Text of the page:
Supplemental vitamin E intake and prostate cancer risk in a large cohort of men in the United States.Cancer Epidemiol Biomarkers Prev 1999; 8(10):893-9CE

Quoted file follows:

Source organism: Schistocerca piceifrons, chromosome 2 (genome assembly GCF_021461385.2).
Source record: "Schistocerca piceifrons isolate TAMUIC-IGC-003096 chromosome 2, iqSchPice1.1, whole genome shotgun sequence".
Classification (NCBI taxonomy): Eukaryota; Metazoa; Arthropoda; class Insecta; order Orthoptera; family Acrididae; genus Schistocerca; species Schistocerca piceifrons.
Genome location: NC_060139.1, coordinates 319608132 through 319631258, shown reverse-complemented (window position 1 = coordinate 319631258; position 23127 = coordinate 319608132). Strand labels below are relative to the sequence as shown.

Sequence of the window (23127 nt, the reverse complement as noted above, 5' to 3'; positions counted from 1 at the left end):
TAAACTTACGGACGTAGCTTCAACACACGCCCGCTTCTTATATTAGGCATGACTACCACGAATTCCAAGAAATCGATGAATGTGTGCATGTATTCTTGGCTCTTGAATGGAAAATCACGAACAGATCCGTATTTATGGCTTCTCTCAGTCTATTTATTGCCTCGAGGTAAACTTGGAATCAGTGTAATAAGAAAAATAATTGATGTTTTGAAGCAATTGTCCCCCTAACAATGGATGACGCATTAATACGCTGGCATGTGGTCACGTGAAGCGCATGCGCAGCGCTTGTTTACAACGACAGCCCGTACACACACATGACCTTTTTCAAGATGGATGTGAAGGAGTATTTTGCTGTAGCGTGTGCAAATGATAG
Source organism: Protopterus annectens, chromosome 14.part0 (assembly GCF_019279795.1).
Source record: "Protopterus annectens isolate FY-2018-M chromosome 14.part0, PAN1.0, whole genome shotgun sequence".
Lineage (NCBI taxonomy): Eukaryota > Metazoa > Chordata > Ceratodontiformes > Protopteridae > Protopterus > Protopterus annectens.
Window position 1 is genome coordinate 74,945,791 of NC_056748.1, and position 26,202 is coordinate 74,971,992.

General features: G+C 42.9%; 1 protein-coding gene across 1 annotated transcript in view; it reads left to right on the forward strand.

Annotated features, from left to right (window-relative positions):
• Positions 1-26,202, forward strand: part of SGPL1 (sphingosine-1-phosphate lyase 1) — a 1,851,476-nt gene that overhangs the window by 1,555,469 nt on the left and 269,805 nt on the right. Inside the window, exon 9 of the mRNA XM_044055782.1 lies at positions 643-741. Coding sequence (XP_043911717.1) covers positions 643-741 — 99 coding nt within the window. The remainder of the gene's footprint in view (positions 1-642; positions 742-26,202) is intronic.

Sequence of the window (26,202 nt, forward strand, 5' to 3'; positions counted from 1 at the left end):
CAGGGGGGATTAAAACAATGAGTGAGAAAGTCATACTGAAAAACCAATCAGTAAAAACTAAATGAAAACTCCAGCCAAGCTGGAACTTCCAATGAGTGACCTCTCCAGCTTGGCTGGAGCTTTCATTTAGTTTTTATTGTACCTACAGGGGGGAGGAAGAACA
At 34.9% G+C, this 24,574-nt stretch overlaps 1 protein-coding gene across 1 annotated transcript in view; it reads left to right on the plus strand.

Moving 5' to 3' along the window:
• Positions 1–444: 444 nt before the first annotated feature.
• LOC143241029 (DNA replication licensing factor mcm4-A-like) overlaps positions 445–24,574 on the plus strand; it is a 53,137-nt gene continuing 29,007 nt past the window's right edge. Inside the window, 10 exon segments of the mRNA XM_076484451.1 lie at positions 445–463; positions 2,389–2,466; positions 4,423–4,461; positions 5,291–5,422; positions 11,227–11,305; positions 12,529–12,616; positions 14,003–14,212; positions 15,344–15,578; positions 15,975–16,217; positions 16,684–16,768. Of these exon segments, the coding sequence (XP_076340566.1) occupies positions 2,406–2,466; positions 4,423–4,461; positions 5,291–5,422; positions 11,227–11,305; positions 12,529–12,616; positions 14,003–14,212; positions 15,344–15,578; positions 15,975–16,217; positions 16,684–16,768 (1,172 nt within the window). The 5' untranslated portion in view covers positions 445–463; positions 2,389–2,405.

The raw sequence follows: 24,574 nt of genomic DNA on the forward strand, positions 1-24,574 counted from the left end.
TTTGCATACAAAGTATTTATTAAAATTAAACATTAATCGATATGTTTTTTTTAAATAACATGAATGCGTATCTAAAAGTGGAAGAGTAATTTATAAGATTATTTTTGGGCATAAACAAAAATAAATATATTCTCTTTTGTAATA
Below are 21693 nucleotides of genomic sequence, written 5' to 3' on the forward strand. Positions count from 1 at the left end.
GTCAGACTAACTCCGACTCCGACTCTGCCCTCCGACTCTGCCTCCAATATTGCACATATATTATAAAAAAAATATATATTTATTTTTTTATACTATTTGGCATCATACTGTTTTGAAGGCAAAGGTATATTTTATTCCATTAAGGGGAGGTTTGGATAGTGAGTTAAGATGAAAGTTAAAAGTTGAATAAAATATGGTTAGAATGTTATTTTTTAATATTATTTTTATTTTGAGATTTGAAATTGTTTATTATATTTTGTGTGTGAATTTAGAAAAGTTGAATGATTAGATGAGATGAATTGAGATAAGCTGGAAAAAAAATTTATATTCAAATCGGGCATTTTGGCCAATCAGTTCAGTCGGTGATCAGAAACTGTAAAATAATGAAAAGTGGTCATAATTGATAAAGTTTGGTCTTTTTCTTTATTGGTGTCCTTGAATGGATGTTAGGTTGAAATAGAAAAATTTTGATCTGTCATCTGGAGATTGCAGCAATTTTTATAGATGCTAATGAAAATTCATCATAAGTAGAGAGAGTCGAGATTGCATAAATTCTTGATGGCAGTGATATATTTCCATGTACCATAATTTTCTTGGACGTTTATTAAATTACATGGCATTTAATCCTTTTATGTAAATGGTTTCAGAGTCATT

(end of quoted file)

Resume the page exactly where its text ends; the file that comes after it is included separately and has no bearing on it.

A clinical trial of vitamin E and beta-carotene supplementation for lung cancer prevention among male smokers in Finland recently reported an unexpected, strong protective effect of vitamin E against prostate cancer incidence and mortality. Our objective was to prospectively examine supplemental vitamin E intake and prostate cancer risk in a distinct U.S. population. In 1986, we identified 47,780 U.S. male health professionals, free from diagnosed cancer, who completed a dietary and lifestyle questionnaire; supplemental vitamin E and prostate cancer incidence were updated biennially through 1996. We estimated relative risks (RRs) from multivariate pooled logistic regression models. There were 1896 total (non-stage A1), 522 extraprostatic, and 232 metastatic or fatal incident prostate cancer cases diagnosed between 1986-1996. Men consuming at least 100 IU of supplemental vitamin E daily had multivariate RRs of 1.07 (95% confidence interval [CI], 0.95-1.20) for total and 1.14 (95% CI, 0.82-1.59) for metastatic or fatal prostate cancer compared with those consuming none. Current use, dosage, and total duration of use of specific vitamin E supplements or multivitamins were not associated with risk. However, among current smokers and recent quitters, those who consumed at least 100 IU of supplemental vitamin E per day had a RR of 0.44 (95% CI, 0.18-1.07) for metastatic or fatal prostate cancer compared with nonusers. Thus, supplemental vitamin E was not associated with prostate cancer risk generally, but a suggestive inverse association between supplemental vitamin E and risk of metastatic or fatal prostate cancer among current smokers and recent quitters was consistent with the Finnish trial among smokers and warrants further investigation.